Madonna wins ‘Vogue’ copyright case concerning tiny horn sample

The verdict could have an impact of another copyright case involving Justin Bieber and Skrillex

Madonna has won a copyright case relating to her iconic 1990 hit ‘Vogue’.

The singer and the track’s co-writer and producer Shep Pettibone were taken to court by VMG Salsoul LLC, the company which holds the copyright to a song called ‘Love Break’ which Pettibone also worked on.

The company claimed that Madonna and Pettibone used a sampled “horn hit” from ‘Love Break’ in ‘Vogue’. However, judges at an appeals court in Pasadena, California ruled two-to-one that the sample – which lasts for just 0.23 seconds – was too small to constitute copyright infringement.

Circuit Judge Susan Graber concluded: “After listening to the audio recordings submitted by the parties, we conclude that a reasonable juror could not conclude that an average audience would recognise the appropriation of the horn hit.”

“That common-sense conclusion is borne out by dry analysis,” Graber continued. “The horn hit is very short – less than a second. The horn hit occurs only a few times in ‘Vogue.’ Without careful attention, the horn hits are easy to miss. Moreover, the horn hits in ‘Vogue’ do not sound identical to the horn hits from ‘Love Break’ … Even if one grants the dubious proposition that a listener recognised some similarities between the horn hits in the two songs, it is hard to imagine that he or she would conclude that sampling had occurred.”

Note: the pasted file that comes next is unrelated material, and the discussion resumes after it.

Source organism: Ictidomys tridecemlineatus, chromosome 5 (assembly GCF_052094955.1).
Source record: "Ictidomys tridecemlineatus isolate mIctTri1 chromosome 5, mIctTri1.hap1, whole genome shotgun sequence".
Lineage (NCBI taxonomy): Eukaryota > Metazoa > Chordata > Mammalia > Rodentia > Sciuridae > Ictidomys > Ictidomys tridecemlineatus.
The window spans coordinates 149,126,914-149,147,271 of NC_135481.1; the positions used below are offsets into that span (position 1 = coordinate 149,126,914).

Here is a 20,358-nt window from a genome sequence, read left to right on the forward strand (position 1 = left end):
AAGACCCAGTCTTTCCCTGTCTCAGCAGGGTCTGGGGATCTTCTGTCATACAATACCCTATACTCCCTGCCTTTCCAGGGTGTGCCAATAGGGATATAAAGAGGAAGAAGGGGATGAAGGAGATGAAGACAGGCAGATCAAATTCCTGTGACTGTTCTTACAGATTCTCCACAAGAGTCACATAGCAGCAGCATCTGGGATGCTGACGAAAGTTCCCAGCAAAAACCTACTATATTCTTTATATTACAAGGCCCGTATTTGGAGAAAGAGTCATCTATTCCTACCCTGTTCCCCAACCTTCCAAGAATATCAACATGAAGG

However, the dissenting judge Barry Silverman told the court: “In any other context, this would be called theft.”

The verdict could have an impact on another high-profile copyright case involving Justin Bieber and Skrillex. They are accused of using an uncredited vocal sample from White Hinterland’s dance track ‘Ring The Bell’ on their hit ‘Sorry’.